I was blown away. I could not believe this beauty was in my own “backyard” and I had never experienced it. The trail was accompanied by the beautiful sight and sound of a roaring river. Yet I usually drown everything out with music. Always be mindful of your surroundings when choosing this option. There are rattlesnakes in the area and perhaps an unsavory creature or two. It’s always a good idea to bring pepper spray or another form of protection when hiking alone, which I failed to do. …Don’t tell my dad.
The trail was lined with beautiful fall leaves and a hint of pine in the air. The closer you get to the springs the more aware you will become of the sulfur smell due to the geothermal activity. So not to worry: It’s neither you nor your date. I dipped my toes into the stream and felt the amazingly perfect warmth dance around my toes. I was deeply disappointed I was coming for research and not pleasure. I would loved to have dove in. The springs have been built into pools, so it is an area full of “natural hot tubs”, complete with a waterfall. This had to have been one of THE most absolutely wonderful hikes I’ve been on.
Be on your guard, especially if you are with children. Occasionally the bathers will neglect to wear suits. There are also patches of erosion on the trail so you will want to keep your animals, both human and furry, close by in these areas.
General synopsis of the hike is that it is approximately 2.5 miles, making it 5 miles round trip. It is a moderate hike with ups and downs; twists and turns. I was sore the next day, seeing as how it’s been a few weeks since I have gotten out. It took me about 2 hours in and out, without taking a dip.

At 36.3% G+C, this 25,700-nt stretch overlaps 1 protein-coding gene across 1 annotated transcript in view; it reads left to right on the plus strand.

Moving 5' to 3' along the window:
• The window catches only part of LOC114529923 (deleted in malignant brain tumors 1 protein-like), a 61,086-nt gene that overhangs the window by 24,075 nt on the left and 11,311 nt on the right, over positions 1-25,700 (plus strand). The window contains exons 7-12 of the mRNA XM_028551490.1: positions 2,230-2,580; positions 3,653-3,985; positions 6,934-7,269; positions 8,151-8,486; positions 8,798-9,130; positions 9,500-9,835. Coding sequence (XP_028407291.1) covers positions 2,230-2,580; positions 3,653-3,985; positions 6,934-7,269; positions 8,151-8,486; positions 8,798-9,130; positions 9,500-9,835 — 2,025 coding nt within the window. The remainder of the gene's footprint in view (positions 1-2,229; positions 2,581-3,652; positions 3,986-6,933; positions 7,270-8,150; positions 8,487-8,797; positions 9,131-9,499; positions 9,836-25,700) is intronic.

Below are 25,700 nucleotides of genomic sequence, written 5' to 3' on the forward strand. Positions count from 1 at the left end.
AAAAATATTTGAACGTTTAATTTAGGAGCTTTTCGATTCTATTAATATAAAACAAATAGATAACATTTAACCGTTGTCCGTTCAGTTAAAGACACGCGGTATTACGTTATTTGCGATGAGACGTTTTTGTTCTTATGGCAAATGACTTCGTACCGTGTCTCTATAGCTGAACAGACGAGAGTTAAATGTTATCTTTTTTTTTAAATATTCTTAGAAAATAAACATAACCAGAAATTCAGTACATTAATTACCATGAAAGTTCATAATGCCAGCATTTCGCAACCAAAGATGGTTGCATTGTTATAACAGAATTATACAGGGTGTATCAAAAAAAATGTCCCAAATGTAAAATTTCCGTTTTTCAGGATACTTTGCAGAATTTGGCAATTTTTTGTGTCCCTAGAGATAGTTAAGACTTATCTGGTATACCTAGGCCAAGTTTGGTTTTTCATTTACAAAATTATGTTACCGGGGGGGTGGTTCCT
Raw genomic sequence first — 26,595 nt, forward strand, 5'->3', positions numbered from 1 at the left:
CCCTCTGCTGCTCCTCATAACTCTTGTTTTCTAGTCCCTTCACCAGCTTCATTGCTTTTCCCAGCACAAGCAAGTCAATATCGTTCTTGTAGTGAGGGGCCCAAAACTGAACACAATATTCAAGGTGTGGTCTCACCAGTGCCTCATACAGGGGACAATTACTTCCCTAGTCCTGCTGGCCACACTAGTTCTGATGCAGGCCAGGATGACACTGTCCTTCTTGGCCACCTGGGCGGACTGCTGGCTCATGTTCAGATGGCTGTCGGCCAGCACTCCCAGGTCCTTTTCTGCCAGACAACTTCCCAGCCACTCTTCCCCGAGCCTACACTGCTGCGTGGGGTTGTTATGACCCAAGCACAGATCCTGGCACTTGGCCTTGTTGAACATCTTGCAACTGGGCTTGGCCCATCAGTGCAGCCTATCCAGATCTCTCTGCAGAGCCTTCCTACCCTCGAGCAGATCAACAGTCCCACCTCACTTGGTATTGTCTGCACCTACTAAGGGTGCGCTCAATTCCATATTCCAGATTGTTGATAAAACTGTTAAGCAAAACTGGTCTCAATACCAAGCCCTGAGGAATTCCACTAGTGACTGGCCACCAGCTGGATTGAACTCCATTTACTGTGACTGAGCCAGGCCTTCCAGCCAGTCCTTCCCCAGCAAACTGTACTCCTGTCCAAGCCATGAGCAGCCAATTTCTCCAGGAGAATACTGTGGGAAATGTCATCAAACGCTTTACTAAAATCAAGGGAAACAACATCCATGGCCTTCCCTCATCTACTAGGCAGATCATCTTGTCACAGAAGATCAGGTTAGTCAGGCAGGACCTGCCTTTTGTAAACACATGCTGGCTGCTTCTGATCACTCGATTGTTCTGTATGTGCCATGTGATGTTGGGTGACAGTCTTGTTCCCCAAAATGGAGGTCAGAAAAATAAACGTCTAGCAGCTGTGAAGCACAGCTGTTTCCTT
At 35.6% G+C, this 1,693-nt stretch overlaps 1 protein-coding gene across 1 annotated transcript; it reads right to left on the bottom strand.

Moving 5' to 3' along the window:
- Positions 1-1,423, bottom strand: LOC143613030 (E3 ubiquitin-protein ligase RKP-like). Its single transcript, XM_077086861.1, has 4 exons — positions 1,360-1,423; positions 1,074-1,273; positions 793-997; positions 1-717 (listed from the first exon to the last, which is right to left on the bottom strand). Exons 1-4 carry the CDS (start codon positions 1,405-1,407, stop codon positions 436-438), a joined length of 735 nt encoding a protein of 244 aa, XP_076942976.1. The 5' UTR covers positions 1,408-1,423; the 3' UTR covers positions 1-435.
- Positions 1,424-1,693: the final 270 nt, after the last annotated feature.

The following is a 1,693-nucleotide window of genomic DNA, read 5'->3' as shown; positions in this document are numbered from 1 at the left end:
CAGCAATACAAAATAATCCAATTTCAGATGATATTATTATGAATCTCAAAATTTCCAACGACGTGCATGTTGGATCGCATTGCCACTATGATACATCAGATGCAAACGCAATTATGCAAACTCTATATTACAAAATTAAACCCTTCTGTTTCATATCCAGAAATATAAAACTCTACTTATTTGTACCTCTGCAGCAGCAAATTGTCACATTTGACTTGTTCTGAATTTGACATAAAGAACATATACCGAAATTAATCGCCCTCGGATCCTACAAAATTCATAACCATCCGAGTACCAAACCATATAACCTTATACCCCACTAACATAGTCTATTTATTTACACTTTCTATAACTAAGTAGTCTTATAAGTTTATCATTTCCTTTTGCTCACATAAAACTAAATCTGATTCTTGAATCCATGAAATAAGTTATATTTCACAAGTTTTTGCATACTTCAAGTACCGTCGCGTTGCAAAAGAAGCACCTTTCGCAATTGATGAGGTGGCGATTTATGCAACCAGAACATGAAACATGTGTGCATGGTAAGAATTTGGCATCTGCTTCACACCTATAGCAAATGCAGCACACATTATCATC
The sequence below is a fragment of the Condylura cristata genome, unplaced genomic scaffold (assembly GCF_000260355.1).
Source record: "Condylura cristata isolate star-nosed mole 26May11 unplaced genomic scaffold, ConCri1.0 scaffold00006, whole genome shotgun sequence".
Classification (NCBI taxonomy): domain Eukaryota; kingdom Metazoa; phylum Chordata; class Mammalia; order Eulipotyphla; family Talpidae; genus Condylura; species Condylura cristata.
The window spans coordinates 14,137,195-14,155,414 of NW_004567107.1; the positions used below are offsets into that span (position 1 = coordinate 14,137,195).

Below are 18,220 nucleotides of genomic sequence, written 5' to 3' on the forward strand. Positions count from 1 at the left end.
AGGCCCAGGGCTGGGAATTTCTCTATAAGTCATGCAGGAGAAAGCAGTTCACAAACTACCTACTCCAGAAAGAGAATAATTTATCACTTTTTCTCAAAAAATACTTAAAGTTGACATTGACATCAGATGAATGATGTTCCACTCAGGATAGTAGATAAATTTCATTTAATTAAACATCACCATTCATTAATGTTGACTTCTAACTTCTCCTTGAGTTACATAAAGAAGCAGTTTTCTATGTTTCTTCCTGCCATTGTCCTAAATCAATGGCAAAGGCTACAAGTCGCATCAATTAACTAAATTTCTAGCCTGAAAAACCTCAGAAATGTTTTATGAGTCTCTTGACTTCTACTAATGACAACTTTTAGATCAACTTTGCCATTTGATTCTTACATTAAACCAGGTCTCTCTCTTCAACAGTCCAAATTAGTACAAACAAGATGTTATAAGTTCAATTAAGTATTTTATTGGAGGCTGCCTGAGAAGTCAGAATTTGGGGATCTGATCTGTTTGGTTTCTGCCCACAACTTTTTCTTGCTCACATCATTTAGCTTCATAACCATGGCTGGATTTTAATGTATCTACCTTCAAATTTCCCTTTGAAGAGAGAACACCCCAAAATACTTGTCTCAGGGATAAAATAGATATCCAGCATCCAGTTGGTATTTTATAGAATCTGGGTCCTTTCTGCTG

Depending on the temperament of your children, this may or may not be a child-friendly hike. My children are avid hikers (against their will) and I know I would be bringing lots of snacks with the promise of spectacular water fun. Speaking of water, be sure to bring plenty of it because… we’re in the desert. And the heat of the springs will be sure to dry you out. Remember there is a rule of “pack in, pack out.” Please do us all a favor and clean up after yourself. Don’t be gross.
If you’re hungry when you come down, Spanish Fork has grown tremendously since I’ve moved away and there are a plethora of eateries. However, I suggest the old “Mom and Pop’s” like Little Acorn at the mouth of the canyon, Glade’s Drive Inn, (300 South and Main; both open on Sunday) and Barry’s Drive Inn (200 South and Main).
All in all… HIGHLY recommend this hike.
Please feel free to leave comments, suggestions, or any questions and we will be more than happy to answer!
I took my monsters on this hike for Fall Break. They protested, but relented with the promise there would be “hot tubs” to reward their arduous journey. Apparently my children are part frat boy and that got them on board. We brought snacks and no devices, apart from my phone for its camera. They didn’t hate it and really loved taking a dip in the warm water, among other things, like the rocks that looked like castle walls and the cows that blocked our path. Be sure to wear aqua footwear as the water can be very hot in places. It was a bit long, but I’m pretty sure they would go again. Granted, my kids are used to me dragging them along for such things. 😉